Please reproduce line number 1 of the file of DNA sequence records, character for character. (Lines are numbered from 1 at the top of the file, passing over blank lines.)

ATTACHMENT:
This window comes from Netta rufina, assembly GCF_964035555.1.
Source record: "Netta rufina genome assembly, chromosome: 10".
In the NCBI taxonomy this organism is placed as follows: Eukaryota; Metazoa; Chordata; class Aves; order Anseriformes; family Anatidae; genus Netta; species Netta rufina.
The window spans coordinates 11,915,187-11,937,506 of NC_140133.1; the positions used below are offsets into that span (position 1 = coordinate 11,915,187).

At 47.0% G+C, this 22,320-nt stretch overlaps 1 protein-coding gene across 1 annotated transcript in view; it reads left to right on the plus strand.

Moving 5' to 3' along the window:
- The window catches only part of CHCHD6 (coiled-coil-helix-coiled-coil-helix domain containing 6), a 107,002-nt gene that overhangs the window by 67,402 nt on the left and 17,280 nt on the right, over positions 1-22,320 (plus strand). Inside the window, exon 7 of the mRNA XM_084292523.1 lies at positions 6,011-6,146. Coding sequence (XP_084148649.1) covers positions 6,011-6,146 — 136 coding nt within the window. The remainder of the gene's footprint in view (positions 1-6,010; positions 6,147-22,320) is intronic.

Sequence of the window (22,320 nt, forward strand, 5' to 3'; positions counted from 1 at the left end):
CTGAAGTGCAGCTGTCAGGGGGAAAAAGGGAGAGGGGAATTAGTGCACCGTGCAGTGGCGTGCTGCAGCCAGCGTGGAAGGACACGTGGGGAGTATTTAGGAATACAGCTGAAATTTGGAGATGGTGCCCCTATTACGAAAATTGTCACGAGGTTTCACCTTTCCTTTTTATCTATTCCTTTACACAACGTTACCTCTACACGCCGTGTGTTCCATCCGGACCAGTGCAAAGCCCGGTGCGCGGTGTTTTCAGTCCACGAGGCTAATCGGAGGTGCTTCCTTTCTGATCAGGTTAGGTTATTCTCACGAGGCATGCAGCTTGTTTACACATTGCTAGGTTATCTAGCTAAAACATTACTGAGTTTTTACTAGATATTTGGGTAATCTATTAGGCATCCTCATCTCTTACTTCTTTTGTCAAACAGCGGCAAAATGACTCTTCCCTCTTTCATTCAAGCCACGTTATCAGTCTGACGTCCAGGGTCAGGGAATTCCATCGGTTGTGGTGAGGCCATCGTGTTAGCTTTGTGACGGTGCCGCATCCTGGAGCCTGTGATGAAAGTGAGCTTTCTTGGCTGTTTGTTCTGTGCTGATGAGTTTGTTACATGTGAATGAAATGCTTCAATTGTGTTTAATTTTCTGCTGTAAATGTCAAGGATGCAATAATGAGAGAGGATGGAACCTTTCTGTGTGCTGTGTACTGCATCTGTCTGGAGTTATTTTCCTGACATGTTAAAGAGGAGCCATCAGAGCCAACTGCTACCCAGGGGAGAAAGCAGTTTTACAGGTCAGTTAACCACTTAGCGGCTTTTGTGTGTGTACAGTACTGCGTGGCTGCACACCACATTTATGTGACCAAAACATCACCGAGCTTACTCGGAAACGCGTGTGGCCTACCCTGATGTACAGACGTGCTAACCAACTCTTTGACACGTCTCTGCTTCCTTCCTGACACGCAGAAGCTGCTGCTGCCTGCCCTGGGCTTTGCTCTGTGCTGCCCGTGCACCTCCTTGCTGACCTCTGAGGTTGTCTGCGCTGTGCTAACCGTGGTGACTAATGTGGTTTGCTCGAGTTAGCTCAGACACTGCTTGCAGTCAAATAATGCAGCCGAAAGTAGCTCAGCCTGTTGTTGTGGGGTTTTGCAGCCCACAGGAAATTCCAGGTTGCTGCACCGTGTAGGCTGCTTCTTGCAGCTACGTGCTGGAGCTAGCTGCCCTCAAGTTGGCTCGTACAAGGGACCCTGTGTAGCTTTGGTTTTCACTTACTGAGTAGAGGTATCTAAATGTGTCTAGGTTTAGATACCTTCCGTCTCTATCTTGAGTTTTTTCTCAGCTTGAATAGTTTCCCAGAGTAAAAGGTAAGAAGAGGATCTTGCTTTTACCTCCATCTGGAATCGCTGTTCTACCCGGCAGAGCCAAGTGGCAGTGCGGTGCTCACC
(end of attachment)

This window comes from Netta rufina, assembly GCF_964035555.1.